Voices raised against gun violence
Vigil on anniversary of Ariz. shootings draws Columbine survivor
Originally published January 8, 2012 at 6:58 p.m., updated January 8, 2012 at 10:35 p.m.
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For information on Heidi Yewman’s book, visit Beyond the Bullet.
On the one-year anniversary of the shooting of 19 people in a Tucson, Ariz., Safeway parking lot, about 30 people in Vancouver gathered to encourage gun safety and promote ways to prevent gun violence.
The candlelight vigil was at St. Paul Lutheran Church and featured a survivor of the Columbine High School shooting in 1999.
Andrea Bannister of Vancouver said she was a 17-year-old junior at Columbine when that Colorado massacre left 15 dead and 21 injured.
She said her best friend, Corey DePooter, died and her boyfriend, Austin Eubanks, was wounded. Both were in the library.
Bannister said she wanted to see what was happening when shots rang out and a substitute teacher refused to let her leave the classroom.
“He saved my life by not letting me go,” she said. The teacher later led students down a hallway, out an exit and over a chain-link fence and told students to “run like hell.”
“It still affects my life today, and it always will,” Bannister said. “I still have nightmares. … I am not a victim, but I am a survivor, and I always will be.”
The Vancouver event was one of 65 on Sunday in 22 states, said Heidi Yewman, a writer who lives in Salmon Creek. She is a former Littleton, Colo., student and her teacher and coach, Dave Sanders, died in the massacre.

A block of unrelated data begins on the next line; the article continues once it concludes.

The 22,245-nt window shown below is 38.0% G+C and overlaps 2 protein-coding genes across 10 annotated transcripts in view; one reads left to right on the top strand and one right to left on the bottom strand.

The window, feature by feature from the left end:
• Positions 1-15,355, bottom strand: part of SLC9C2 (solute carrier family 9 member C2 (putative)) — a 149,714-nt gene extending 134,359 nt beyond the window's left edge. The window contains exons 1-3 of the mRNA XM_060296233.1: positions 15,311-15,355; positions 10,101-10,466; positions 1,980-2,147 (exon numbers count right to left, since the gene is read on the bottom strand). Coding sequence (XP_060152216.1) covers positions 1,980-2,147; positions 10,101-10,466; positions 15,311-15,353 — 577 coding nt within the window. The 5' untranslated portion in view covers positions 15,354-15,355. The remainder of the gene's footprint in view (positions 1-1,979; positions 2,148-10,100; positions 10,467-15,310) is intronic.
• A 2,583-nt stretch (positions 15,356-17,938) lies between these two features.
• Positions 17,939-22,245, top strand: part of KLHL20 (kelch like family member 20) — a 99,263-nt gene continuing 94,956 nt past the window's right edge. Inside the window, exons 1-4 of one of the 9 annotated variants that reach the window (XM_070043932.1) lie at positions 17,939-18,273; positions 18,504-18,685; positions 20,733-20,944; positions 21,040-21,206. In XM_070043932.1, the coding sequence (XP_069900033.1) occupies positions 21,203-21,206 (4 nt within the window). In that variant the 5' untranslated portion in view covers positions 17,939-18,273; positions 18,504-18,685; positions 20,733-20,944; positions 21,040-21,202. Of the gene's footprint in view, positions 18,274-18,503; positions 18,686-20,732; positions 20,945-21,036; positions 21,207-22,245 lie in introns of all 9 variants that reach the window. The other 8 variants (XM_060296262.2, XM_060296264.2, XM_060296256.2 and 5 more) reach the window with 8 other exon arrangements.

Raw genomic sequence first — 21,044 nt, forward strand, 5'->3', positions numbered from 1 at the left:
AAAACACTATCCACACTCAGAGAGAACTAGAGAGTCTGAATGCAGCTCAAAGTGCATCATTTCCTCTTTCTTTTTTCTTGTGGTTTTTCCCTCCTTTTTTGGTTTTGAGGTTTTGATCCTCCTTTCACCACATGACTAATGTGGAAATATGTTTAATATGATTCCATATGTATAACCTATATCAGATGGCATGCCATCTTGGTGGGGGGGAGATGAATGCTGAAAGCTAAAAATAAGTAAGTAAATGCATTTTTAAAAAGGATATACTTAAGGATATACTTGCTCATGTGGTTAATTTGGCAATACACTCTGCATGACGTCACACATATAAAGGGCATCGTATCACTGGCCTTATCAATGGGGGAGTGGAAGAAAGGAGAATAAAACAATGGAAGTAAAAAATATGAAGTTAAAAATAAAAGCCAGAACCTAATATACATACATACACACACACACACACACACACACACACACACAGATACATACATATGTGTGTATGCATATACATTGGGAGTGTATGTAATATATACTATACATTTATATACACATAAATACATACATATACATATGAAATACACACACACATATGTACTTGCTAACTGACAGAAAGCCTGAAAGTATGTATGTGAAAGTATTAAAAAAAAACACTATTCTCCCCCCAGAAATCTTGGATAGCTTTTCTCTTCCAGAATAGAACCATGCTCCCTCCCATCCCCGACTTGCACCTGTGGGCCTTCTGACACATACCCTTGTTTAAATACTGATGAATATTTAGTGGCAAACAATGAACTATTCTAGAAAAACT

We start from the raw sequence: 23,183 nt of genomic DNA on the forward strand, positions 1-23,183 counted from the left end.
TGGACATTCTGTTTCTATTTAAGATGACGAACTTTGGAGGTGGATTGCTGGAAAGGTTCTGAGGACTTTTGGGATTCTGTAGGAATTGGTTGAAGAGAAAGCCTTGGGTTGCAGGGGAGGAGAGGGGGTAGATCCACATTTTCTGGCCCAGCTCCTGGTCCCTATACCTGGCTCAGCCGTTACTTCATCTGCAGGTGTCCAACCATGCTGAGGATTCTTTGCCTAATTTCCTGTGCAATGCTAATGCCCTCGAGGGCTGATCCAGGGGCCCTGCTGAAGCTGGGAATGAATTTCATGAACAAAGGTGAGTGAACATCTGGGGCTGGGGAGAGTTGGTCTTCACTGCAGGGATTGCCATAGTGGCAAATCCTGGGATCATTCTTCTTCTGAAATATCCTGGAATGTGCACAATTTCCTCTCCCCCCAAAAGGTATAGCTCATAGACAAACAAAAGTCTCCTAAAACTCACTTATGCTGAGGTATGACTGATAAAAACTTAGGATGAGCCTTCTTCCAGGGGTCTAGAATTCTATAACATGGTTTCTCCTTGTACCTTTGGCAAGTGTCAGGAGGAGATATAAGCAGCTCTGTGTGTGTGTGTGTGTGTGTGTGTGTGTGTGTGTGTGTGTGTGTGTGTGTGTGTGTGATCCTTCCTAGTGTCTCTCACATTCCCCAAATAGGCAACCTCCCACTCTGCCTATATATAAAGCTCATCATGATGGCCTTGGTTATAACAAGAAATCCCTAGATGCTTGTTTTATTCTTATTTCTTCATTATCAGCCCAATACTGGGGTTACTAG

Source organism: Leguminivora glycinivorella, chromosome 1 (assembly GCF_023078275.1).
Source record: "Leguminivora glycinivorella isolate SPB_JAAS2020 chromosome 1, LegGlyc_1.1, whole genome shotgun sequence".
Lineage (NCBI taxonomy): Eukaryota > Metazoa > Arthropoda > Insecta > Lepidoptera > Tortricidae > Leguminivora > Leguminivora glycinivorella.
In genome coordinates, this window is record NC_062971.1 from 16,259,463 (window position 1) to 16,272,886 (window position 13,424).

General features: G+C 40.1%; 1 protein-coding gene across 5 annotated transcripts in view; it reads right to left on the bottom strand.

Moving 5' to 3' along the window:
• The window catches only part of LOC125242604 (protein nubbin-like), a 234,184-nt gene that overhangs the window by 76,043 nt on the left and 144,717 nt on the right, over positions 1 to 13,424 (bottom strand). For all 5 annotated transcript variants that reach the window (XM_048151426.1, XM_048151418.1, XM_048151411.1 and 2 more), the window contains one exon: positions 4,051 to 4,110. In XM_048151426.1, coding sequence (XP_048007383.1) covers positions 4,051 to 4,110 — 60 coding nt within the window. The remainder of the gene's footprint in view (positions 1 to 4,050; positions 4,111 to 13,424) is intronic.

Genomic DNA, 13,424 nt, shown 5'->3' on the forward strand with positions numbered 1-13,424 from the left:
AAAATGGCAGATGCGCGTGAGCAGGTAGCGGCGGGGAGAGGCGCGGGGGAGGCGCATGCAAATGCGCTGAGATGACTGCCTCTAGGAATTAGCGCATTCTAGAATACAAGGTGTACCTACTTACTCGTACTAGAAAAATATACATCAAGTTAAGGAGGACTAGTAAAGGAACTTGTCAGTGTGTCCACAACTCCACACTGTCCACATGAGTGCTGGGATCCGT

Yewman is on the board of the national Brady Campaign to Prevent Gun Violence and president of the Washington chapter of the Million Mom March. She is the author of “Beyond the Bullet,” a 175-page book that tells 19 stories of people affected by gun violence.
“The stories keep me going,” Yewman said of her work to prevent gun violence. “It’s definitely a passion.” She said her work is to prevent gun violence, not take guns away from people. She said 51 percent of gun deaths are suicides and that many deaths are caused when guns are not locked up.
Touched by violence
During the service, Yewman read the name of each person killed or injured in Tucson. She said a 9-year-old girl was among those killed. Among those injured were U.S. Rep Gabrielle Giffords of Arizona. Yewman also mentioned a recent victim of gun violence, Margaret Anderson, the 34-year-old ranger who was shot and killed while setting up a roadblock at Rainier National Park on New Year’s Day.
Mayor Tim Leavitt told the crowd that when he was a 6-year-old boy in Yakima, his best friend died after playing with a shotgun.
When Yewman asked if anyone in the audience had lost of friend to gun violence, four people rose.
Sabrena Jackson of Camas, the sister of Andrea Bannister, said her best friend, Al Hadley, 18, committed suicide by shooting himself in 1990.
She said the tragedies in Colorado “brought me closer to my sister and my family.”
The women’s mother, Laura Bannister of Felida, said, “We all moved here (to Clark County) two years after Columbine.” She said they needed to leave.
Yewman said that while Arizona is a long way away, “That’s the thing, it (gun deaths) does happen here.”
She said 28 people died from gun violence in Clark County in 2011. She said that figure comes from the Clark County medical examiner.
She said 588 people died from gun violence in Washington state in 2011; 466 of those were suicides.
She said she is not against the National Rifle Association, but said statistics say that people are 22 times more likely to die of gun violence if there is a gun in the home. Her message: think about guns, talk to children about the dangers of guns and lock them up.